Fade Awayfadeaway

by Jestersang
© January 2007

Acknowledgements: My thanks to my wonderful betas, Ricochet and Doc II. Thank you for taking the time to help me when your time was short, and thank you for still talking to me, no matter how many times I said, “I’m taking all your advice, except…!” ;o>

Disclaimer: Combat! and its characters do not belong to me and I am not being compensated in any tangible way for this story.


It was quiet out here; that deep, velvet quiet that filled your ears, smoothed your brow and soothed your soul. He placed his forehead against a porch pillar and sighed, closing his eyes and inhaling deeply. The lingering storm breeze verged on the side of a stiff wind, blowing away the discord left by a pounding rain. He wished it could do the same for him, but knew that hope was unreasonable. Gradually, the muted sounds of clinking china and low laughter drifted its way into his subconscious, laying an underscore to his musings. Most of the family was still inside the house, helping with the after dinner clean-up. Even the little ones had chores, his wife had always firmly insisted on that. If you could walk, you could carry a spoon to the sink, she said. Nine times out of ten, it resulted in more work for her, when she had to clean up splatters trailed behind her little helper, but she never minded. It will teach them, she said, teach them to work hard and know the satisfaction of a job well done. What else would parents raised during the depression teach their children? And the kissed faces, glowing proudly in her loving praise, were a testament to her methods. He smiled briefly at the thought, then sobered again as his mind returned to the letter he held half-crumpled in his hand.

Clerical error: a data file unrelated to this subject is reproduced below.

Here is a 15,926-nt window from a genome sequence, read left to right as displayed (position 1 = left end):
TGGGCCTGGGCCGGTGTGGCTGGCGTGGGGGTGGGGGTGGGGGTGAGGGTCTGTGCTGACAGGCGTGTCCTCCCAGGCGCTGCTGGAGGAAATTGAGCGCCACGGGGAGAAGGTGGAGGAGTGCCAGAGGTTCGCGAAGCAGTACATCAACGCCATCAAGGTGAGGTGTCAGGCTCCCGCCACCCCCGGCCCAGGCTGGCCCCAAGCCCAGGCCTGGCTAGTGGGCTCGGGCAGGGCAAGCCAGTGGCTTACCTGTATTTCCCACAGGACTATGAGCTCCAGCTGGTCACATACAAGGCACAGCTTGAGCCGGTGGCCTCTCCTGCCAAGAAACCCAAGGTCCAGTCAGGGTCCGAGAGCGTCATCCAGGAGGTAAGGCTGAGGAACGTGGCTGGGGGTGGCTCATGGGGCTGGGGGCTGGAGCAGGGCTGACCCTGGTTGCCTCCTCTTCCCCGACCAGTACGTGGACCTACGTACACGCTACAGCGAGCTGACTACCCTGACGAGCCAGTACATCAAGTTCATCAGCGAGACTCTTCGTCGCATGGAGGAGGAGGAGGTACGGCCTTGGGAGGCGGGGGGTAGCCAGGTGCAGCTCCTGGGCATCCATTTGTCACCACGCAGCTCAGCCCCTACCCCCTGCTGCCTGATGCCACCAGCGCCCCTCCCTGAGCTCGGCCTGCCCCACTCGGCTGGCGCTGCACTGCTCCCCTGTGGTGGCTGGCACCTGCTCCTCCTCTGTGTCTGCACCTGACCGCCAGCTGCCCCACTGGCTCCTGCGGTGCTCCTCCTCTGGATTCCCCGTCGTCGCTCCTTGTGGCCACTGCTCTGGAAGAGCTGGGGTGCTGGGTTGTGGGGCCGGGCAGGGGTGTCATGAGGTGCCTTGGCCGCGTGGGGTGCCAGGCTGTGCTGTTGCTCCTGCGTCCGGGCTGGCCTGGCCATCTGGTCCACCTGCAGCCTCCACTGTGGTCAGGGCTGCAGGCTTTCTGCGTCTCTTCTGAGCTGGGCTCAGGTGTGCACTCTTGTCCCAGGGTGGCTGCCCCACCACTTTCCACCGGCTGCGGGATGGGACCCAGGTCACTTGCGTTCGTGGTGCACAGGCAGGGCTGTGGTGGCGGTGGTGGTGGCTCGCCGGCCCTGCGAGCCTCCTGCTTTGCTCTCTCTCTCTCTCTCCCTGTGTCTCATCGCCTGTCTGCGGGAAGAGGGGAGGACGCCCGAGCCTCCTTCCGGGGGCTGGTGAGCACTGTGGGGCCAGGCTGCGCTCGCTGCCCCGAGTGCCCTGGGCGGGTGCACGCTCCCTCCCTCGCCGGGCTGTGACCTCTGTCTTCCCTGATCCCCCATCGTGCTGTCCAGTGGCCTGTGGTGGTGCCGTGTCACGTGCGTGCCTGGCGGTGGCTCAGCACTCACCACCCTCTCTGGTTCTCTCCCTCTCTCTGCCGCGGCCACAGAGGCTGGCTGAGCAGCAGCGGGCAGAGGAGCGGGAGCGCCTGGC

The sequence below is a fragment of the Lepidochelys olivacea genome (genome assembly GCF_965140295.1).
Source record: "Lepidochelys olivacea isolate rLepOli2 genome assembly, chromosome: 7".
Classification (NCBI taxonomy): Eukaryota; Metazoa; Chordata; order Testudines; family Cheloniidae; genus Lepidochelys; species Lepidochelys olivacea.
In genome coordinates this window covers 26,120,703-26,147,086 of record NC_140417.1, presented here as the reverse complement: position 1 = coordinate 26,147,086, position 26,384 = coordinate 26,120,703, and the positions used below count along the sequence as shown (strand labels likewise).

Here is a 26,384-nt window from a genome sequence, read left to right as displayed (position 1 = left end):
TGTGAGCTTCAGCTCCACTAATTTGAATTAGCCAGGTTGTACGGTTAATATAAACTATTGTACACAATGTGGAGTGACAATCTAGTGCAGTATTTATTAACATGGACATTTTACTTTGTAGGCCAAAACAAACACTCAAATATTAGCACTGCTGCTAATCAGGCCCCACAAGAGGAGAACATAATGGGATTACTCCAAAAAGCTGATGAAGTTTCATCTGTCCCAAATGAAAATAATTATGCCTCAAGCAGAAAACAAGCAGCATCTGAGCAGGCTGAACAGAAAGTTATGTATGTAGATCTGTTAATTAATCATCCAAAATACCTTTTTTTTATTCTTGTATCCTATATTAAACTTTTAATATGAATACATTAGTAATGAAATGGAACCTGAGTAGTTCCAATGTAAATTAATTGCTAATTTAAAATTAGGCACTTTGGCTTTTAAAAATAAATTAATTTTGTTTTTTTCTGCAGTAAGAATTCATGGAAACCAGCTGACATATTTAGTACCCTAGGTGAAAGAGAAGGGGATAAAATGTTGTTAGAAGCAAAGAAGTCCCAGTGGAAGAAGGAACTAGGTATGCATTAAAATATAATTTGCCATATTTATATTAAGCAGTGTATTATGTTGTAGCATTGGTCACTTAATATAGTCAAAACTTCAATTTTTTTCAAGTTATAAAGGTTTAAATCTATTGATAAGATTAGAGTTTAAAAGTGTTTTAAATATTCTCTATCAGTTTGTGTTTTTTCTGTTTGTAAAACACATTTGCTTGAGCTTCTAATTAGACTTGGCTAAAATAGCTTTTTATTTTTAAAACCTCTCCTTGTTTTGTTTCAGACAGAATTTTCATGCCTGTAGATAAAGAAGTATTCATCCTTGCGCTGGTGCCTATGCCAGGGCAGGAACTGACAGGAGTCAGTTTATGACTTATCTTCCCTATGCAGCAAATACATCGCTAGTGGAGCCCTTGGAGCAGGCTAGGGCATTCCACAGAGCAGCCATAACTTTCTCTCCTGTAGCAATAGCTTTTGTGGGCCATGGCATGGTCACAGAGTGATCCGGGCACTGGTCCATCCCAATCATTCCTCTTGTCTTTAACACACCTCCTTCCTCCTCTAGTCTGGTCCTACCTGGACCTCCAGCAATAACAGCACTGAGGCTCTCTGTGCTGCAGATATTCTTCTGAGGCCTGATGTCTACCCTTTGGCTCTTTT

Another one gone. Given his age, it wasn’t all that unusual to receive such news, but this one hurt more than others. This time it was one of the guys, one of the men he had served with so long ago. It wasn’t the first, and obviously not the last, but he knew that each time one of them died, they took a little piece of him with them. They had shared so much together, it was inevitable. And, he had patched each one of them up so many times, that he felt a personal, wrenching failure in their deaths – whether it was his or theirs, he still didn’t know. What he did know was that hearing from, or about, any of these men, even after all this time, was guaranteed to send him off keel for days, awash in the drift of his emotions, drowning in the vast sea of memories. It always took him time to reset himself, thank God his wife understood. Understood and let him be, always welcoming him back with a kiss and a smile when he returned to their present day life. But now he was off again, thanks to news he had received earlier that day.

Leaving had been easy. The loyalties and tugging ties to his squad mates had been eclipsed by the anticipation of going home. Hot food, warm bed, Mom, Dad – all that and more had awaited him. He barely remembered how they had all parted. After all that time together, the personal and professional battles they had seen each other through, their break-up was anti-climactic. One left, then another, until finally it was his turn. Promises to write were made, and kept, albeit one or more were always out of touch at different points in time. Readjustment, demands of careers and fledgling families guaranteed that each member would fade in and out of the link. But, loose touch was better than none at all, and they all passed on what they knew of each other. Oddly enough, it was Kirby who was the best correspondent. He gradually became the common thread through which all news was disseminated. It was the first death, those many years ago, that had brought them all closer together again. Closer, for they knew that soon they would all be reaching that ultimate divider themselves.